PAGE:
The Fairbairn–Sykes fighting knife is a double-edged fighting knife resembling a dagger or poignard with a foil grip developed by William Ewart Fairbairn and Eric Anthony Sykes in Shanghai based on concepts which the two men initiated before World War II while serving on the Shanghai Municipal Police in China.
The F–S fighting knife was made famous during World War II when issued to British Commandos, the Airborne Forces, the SAS and many other units, especially for the Normandy Landings in June 1944. With its acutely tapered, sharply-pointed blade, the F–S fighting knife is frequently described as a stiletto, a weapon optimized for thrusting, although the F-S knife is capable of being used to inflict slash cuts upon an opponent when its cutting edges are sharpened according to specification. The Wilkinson Sword Company made the knife with minor pommel and grip design variations.
The F-S knife is strongly associated with the British commandos and the US Office of Strategic Services (OSS) and Marine Raiders (who based their issued knife on the Fairbairn-Sykes), among other special forces / clandestine / raiding units. It features in the insignia of the British Royal Marines, the Belgian Commandos, the Dutch Commando Corps, founded in the UK during World War II, the Australian 1st Commando Regiment and 2nd Commando Regiment, and the United States Army Rangers, both founded with the help of the British Commandos. A solid gold F–S fighting knife is part of the commandos’ memorial at Westminster Abbey.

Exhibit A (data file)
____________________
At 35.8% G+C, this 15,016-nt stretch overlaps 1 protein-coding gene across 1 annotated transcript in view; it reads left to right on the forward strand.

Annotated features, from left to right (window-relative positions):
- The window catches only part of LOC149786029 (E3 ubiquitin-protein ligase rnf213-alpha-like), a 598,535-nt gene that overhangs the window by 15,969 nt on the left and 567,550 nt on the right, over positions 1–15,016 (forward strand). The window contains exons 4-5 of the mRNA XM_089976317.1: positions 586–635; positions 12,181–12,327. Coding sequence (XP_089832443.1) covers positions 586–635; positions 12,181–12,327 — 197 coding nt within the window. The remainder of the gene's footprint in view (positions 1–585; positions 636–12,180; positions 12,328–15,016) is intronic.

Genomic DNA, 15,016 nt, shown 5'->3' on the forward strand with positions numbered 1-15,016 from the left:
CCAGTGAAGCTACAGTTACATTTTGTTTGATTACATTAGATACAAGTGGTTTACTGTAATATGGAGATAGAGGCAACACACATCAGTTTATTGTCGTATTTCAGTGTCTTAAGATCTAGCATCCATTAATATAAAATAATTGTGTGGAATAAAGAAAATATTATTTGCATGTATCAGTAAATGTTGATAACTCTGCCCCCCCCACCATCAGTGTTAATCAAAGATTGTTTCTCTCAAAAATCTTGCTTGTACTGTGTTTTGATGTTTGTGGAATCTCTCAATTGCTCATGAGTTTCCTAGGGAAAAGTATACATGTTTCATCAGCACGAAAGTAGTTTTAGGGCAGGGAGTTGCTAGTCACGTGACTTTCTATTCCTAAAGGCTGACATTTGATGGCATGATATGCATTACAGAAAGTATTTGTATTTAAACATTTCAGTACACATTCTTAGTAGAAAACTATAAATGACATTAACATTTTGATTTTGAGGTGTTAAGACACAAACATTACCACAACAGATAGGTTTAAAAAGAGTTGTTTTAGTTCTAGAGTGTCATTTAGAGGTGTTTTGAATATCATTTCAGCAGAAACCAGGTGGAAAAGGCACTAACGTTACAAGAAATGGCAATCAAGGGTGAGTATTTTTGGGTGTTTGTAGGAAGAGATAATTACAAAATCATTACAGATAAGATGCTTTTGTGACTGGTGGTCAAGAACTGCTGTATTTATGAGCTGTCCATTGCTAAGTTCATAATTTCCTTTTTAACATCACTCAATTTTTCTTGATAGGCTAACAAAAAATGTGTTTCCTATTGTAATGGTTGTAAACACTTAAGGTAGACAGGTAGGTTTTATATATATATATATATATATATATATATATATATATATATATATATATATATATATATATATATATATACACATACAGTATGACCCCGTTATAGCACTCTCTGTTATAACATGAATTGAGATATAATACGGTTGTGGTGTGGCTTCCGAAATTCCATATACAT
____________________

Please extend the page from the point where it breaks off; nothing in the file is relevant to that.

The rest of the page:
The first batch of fifty F–S fighting knives were produced in January 1941 by Wilkinson Sword Ltd after Fairbairn and Sykes had travelled down to their factory from the Special Training Centre at Lochailort in November 1940 to discuss their ideas for a fighting knife.
The F–S fighting knife (having little other practical application except for use in hand-to-hand combat) is now of interest mainly to collectors, though it remains in production because of continued collector interest.(via
You’re a hell of fine soldier, Shifty. There’s nothing more to explain.